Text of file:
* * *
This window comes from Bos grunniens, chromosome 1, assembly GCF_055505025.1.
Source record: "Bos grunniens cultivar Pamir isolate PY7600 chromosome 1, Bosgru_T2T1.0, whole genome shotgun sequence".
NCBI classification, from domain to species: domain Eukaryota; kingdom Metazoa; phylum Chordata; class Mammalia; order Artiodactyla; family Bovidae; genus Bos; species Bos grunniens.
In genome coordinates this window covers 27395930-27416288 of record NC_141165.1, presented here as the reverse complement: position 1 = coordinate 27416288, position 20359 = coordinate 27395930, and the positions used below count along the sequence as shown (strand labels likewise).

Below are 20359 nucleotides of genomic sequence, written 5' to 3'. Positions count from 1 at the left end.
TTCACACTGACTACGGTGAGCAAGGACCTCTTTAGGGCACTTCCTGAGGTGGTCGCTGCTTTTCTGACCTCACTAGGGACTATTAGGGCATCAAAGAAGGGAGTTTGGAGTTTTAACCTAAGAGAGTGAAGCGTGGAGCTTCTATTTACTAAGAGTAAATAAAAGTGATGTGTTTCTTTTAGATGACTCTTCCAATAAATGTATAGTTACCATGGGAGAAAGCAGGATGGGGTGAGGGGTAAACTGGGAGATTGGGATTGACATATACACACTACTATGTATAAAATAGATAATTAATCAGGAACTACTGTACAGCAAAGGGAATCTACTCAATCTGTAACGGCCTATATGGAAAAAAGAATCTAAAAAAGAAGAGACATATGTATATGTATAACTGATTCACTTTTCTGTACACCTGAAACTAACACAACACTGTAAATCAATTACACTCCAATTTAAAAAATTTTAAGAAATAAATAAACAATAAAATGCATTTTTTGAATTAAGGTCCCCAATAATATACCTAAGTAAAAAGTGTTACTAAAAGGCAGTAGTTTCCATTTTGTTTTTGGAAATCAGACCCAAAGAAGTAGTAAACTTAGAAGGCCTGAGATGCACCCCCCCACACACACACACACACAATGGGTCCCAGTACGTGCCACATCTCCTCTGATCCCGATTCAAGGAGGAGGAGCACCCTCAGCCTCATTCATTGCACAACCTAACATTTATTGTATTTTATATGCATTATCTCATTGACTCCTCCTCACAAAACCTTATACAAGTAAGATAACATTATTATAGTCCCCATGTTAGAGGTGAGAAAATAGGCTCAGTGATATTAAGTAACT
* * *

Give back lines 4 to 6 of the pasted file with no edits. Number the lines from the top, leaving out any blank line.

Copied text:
In genome coordinates this window covers 27395930-27416288 of record NC_141165.1, presented here as the reverse complement: position 1 = coordinate 27416288, position 20359 = coordinate 27395930, and the positions used below count along the sequence as shown (strand labels likewise).

Below are 20359 nucleotides of genomic sequence, written 5' to 3'. Positions count from 1 at the left end.
TTCACACTGACTACGGTGAGCAAGGACCTCTTTAGGGCACTTCCTGAGGTGGTCGCTGCTTTTCTGACCTCACTAGGGACTATTAGGGCATCAAAGAAGGGAGTTTGGAGTTTTAACCTAAGAGAGTGAAGCGTGGAGCTTCTATTTACTAAGAGTAAATAAAAGTGATGTGTTTCTTTTAGATGACTCTTCCAATAAATGTATAGTTACCATGGGAGAAAGCAGGATGGGGTGAGGGGTAAACTGGGAGATTGGGATTGACATATACACACTACTATGTATAAAATAGATAATTAATCAGGAACTACTGTACAGCAAAGGGAATCTACTCAATCTGTAACGGCCTATATGGAAAAAAGAATCTAAAAAAGAAGAGACATATGTATATGTATAACTGATTCACTTTTCTGTACACCTGAAACTAACACAACACTGTAAATCAATTACACTCCAATTTAAAAAATTTTAAGAAATAAATAAACAATAAAATGCATTTTTTGAATTAAGGTCCCCAATAATATACCTAAGTAAAAAGTGTTACTAAAAGGCAGTAGTTTCCATTTTGTTTTTGGAAATCAGACCCAAAGAAGTAGTAAACTTAGAAGGCCTGAGATGCACCCCCCCACACACACACACACACAATGGGTCCCAGTACGTGCCACATCTCCTCTGATCCCGATTCAAGGAGGAGGAGCACCCTCAGCCTCATTCATTGCACAACCTAACATTTATTGTATTTTATATGCATTATCTCATTGACTCCTCCTCACAAAACCTTATACAAGTAAGATAACATTATTATAGTCCCCATGTTAGAGGTGAGAAAATAGGCTCAGTGATATTAAGTAACT